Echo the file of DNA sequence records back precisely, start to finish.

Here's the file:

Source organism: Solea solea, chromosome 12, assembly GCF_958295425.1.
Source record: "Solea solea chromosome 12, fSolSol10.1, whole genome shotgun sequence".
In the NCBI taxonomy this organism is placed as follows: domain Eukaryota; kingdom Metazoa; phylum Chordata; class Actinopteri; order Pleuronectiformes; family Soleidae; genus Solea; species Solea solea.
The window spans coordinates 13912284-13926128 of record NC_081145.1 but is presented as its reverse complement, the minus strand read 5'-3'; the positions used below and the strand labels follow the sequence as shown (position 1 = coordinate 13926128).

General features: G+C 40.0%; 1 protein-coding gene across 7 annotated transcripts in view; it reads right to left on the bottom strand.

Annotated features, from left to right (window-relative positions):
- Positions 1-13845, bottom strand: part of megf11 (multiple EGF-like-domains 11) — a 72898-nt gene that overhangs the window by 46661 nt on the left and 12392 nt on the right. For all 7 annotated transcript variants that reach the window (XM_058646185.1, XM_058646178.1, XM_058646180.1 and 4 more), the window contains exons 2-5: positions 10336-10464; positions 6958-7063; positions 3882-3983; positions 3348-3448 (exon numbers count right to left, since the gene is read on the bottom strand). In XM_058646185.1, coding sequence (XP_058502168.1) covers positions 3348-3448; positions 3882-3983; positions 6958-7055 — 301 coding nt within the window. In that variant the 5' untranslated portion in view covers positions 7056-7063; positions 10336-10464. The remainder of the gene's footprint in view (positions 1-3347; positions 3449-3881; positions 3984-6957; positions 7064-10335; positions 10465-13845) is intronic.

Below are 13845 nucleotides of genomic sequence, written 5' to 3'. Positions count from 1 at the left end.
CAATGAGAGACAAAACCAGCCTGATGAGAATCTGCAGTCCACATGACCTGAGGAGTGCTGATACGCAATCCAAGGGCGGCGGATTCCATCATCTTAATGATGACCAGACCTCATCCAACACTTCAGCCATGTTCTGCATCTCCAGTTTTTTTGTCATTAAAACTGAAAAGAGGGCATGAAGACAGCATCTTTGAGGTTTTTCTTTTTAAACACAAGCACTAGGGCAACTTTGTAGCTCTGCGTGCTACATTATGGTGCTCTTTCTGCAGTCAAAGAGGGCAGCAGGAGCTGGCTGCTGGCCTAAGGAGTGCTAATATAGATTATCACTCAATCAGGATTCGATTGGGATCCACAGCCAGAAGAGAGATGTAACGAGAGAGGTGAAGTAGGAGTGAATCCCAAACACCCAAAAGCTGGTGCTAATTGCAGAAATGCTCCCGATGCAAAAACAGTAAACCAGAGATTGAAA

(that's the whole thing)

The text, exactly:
Source organism: Solea solea, chromosome 12, assembly GCF_958295425.1.
Source record: "Solea solea chromosome 12, fSolSol10.1, whole genome shotgun sequence".
In the NCBI taxonomy this organism is placed as follows: domain Eukaryota; kingdom Metazoa; phylum Chordata; class Actinopteri; order Pleuronectiformes; family Soleidae; genus Solea; species Solea solea.
The window spans coordinates 13912284-13926128 of record NC_081145.1 but is presented as its reverse complement, the minus strand read 5'-3'; the positions used below and the strand labels follow the sequence as shown (position 1 = coordinate 13926128).

General features: G+C 40.0%; 1 protein-coding gene across 7 annotated transcripts in view; it reads right to left on the bottom strand.

Annotated features, from left to right (window-relative positions):
- Positions 1-13845, bottom strand: part of megf11 (multiple EGF-like-domains 11) — a 72898-nt gene that overhangs the window by 46661 nt on the left and 12392 nt on the right. For all 7 annotated transcript variants that reach the window (XM_058646185.1, XM_058646178.1, XM_058646180.1 and 4 more), the window contains exons 2-5: positions 10336-10464; positions 6958-7063; positions 3882-3983; positions 3348-3448 (exon numbers count right to left, since the gene is read on the bottom strand). In XM_058646185.1, coding sequence (XP_058502168.1) covers positions 3348-3448; positions 3882-3983; positions 6958-7055 — 301 coding nt within the window. In that variant the 5' untranslated portion in view covers positions 7056-7063; positions 10336-10464. The remainder of the gene's footprint in view (positions 1-3347; positions 3449-3881; positions 3984-6957; positions 7064-10335; positions 10465-13845) is intronic.

Below are 13845 nucleotides of genomic sequence, written 5' to 3'. Positions count from 1 at the left end.
CAATGAGAGACAAAACCAGCCTGATGAGAATCTGCAGTCCACATGACCTGAGGAGTGCTGATACGCAATCCAAGGGCGGCGGATTCCATCATCTTAATGATGACCAGACCTCATCCAACACTTCAGCCATGTTCTGCATCTCCAGTTTTTTTGTCATTAAAACTGAAAAGAGGGCATGAAGACAGCATCTTTGAGGTTTTTCTTTTTAAACACAAGCACTAGGGCAACTTTGTAGCTCTGCGTGCTACATTATGGTGCTCTTTCTGCAGTCAAAGAGGGCAGCAGGAGCTGGCTGCTGGCCTAAGGAGTGCTAATATAGATTATCACTCAATCAGGATTCGATTGGGATCCACAGCCAGAAGAGAGATGTAACGAGAGAGGTGAAGTAGGAGTGAATCCCAAACACCCAAAAGCTGGTGCTAATTGCAGAAATGCTCCCGATGCAAAAACAGTAAACCAGAGATTGAAA